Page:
A serum cortisol measurement is done to measure the level of the hormone cortisol in the blood. The cortisol level may show problems with the adrenal glands or pituitary gland. Cortisol is made by the adrenal glands. Cortisol levels go up when the pituitary gland releases another hormone called adrenocorticotropic hormone (ACTH).
Cortisol has many functions. It helps the body use sugar (glucose) and fat for energy (metabolism), and it helps the body manage stress. Cortisol levels can be affected by many conditions, such as physical or emotional stress, strenuous activity, infection or injury.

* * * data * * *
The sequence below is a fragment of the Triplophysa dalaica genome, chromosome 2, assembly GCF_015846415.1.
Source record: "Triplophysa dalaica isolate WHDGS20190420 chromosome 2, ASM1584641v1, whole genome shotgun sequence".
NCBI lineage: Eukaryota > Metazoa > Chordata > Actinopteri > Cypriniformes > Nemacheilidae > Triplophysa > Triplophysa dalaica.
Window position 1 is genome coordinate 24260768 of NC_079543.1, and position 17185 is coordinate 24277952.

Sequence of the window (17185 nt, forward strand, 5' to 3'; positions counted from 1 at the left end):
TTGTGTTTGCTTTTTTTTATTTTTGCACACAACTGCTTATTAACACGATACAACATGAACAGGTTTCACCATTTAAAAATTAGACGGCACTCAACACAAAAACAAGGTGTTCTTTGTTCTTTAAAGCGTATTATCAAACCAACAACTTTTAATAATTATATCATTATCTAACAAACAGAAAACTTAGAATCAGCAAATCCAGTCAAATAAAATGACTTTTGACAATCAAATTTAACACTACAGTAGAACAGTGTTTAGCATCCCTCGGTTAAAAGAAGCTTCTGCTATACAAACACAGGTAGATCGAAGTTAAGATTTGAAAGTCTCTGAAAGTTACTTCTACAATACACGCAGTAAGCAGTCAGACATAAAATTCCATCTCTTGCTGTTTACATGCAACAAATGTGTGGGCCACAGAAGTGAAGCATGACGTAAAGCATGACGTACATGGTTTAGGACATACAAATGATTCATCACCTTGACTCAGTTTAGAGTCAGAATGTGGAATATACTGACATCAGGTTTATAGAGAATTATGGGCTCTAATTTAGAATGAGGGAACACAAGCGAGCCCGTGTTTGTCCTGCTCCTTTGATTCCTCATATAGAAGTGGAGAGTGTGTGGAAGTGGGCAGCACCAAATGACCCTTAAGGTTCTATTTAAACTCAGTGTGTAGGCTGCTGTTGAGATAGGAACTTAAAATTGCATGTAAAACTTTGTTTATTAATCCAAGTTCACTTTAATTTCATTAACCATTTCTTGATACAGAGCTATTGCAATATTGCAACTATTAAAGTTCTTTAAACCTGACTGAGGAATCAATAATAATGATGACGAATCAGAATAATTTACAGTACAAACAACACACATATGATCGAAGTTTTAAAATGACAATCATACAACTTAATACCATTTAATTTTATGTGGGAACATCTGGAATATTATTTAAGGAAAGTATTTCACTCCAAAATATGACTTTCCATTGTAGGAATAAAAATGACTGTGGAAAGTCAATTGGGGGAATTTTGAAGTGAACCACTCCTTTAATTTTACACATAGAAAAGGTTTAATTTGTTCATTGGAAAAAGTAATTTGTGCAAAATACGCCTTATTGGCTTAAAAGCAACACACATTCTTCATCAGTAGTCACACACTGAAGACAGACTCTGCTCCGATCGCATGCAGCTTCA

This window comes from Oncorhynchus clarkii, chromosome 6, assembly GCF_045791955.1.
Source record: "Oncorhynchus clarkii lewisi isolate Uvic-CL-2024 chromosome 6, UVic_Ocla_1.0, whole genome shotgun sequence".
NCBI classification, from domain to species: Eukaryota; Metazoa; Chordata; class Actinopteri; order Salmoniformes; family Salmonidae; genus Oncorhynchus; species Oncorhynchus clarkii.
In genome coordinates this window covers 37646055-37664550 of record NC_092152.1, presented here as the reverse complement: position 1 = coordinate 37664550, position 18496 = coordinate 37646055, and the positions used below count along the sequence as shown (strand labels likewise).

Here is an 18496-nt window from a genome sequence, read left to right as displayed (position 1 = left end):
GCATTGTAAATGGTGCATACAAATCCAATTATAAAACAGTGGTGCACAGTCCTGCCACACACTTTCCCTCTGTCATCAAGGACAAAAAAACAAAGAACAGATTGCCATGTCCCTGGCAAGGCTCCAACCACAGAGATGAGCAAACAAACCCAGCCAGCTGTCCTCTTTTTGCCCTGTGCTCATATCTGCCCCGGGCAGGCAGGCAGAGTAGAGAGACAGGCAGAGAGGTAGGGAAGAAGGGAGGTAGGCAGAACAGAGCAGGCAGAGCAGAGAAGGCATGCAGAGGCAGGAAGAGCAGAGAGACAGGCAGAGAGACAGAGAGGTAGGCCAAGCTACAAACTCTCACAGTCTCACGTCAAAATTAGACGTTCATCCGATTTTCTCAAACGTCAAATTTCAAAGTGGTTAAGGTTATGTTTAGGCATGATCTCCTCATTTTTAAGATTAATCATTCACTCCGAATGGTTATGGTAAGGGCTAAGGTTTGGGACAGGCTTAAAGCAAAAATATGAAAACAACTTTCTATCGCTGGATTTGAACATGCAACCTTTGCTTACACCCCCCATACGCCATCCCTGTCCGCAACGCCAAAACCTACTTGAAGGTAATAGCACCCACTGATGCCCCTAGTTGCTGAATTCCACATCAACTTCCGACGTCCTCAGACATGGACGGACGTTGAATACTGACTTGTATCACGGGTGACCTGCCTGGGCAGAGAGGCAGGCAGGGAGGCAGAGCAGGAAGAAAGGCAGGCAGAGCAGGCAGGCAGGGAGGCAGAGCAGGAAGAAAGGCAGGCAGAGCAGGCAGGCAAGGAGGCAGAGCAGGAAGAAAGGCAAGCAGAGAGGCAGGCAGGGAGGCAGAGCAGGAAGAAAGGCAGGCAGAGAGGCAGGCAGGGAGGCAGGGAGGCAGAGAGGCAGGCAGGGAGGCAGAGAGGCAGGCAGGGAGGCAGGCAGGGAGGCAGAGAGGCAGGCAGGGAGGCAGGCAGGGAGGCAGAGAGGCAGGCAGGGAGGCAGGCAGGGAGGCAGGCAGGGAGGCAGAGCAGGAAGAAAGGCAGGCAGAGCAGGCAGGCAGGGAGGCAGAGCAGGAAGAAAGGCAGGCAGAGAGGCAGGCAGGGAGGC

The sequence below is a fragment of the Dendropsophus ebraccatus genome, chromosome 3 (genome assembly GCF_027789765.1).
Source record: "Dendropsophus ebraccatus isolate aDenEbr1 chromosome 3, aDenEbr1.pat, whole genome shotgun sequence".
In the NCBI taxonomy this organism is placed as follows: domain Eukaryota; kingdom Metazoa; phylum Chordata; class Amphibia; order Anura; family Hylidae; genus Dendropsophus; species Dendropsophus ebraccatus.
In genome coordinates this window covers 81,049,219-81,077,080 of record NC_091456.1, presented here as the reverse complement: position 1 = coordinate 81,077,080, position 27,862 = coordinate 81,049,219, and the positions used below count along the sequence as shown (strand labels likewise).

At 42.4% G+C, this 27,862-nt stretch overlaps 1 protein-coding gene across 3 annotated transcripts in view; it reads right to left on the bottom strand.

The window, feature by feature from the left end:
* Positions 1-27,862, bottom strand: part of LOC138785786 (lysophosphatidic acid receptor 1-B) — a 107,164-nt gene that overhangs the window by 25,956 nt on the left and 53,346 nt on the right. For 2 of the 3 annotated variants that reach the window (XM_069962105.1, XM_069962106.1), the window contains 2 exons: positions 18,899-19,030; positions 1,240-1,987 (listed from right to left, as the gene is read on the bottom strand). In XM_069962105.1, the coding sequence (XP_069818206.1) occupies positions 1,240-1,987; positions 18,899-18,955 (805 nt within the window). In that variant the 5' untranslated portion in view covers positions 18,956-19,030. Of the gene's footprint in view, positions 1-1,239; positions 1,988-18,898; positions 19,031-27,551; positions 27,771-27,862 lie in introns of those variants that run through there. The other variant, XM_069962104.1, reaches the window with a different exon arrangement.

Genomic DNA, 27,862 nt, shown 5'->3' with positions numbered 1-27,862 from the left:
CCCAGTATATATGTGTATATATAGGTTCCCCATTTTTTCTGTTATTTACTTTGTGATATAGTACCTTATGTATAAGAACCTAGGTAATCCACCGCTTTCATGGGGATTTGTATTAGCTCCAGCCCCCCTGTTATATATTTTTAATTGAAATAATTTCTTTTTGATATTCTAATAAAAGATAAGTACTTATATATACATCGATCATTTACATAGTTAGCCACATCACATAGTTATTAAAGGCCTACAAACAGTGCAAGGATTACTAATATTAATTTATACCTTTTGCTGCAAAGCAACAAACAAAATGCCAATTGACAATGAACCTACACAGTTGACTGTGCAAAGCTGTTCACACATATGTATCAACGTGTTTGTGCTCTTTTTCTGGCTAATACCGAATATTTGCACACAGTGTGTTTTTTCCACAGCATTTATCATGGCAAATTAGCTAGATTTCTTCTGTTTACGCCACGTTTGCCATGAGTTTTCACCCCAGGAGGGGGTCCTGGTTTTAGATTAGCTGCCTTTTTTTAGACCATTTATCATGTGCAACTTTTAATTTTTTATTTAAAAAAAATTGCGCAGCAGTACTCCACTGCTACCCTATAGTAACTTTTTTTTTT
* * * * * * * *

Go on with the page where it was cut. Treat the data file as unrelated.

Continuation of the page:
Normally, cortisol levels rise during the early morning hours and are highest about 7 a.m. They drop very low in the evening and during the early phase of sleep. But if you sleep during the day and are up at night, this pattern may be reversed. If you do not have this daily change (diurnal rhythm) in cortisol levels, you may have overactive adrenal glands. This condition is called Cushing's syndrome.
Two blood samples may be taken: one in the morning and another in the afternoon.
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